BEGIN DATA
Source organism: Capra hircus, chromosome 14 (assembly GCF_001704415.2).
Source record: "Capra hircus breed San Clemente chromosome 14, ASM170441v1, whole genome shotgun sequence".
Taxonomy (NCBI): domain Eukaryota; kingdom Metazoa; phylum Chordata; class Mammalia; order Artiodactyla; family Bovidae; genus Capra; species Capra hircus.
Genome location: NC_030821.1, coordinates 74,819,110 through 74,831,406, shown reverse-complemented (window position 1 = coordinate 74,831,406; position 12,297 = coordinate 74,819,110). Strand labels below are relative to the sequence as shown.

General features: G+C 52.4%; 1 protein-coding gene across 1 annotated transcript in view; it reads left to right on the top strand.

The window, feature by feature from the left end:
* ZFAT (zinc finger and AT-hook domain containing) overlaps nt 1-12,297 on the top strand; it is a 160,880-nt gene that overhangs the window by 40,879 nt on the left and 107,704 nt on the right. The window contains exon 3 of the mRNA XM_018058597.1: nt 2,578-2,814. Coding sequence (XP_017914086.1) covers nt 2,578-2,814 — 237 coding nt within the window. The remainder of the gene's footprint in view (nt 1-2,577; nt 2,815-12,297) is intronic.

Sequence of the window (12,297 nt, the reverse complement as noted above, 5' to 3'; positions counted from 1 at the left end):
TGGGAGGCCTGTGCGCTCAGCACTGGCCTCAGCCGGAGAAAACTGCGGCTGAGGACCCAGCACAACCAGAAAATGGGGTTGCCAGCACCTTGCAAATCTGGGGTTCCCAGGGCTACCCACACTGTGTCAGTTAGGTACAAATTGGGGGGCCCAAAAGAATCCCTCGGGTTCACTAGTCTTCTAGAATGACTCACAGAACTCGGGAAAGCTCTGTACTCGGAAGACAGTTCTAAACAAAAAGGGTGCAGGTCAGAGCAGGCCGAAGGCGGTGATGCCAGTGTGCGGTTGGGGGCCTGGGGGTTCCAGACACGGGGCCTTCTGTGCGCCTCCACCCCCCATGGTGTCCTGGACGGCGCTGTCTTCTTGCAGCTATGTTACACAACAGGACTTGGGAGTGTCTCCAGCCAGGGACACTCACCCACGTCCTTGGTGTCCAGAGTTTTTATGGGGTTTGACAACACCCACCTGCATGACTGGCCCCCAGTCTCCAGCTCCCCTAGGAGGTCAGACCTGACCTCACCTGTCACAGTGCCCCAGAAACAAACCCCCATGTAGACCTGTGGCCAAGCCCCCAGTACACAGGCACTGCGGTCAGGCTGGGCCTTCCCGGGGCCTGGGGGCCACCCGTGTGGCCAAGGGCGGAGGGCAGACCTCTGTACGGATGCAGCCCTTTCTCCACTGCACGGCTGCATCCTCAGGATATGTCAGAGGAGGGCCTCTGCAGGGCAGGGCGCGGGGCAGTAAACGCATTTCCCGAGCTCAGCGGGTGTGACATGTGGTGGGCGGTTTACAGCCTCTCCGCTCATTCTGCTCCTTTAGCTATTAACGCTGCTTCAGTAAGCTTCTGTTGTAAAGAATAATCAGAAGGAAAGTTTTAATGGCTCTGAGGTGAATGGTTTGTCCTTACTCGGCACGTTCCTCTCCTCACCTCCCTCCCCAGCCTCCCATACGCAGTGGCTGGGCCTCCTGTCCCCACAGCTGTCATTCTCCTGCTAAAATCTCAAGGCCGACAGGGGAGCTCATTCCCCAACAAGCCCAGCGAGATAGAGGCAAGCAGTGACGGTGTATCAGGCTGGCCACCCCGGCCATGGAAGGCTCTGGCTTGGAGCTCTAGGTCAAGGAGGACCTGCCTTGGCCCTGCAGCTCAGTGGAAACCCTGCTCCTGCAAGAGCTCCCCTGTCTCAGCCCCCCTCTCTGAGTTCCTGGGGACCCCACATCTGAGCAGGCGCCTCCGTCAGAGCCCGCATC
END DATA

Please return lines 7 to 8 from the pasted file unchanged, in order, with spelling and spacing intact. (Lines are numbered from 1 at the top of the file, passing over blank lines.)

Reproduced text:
* ZFAT (zinc finger and AT-hook domain containing) overlaps nt 1-12,297 on the top strand; it is a 160,880-nt gene that overhangs the window by 40,879 nt on the left and 107,704 nt on the right. The window contains exon 3 of the mRNA XM_018058597.1: nt 2,578-2,814. Coding sequence (XP_017914086.1) covers nt 2,578-2,814 — 237 coding nt within the window. The remainder of the gene's footprint in view (nt 1-2,577; nt 2,815-12,297) is intronic.

Sequence of the window (12,297 nt, the reverse complement as noted above, 5' to 3'; positions counted from 1 at the left end):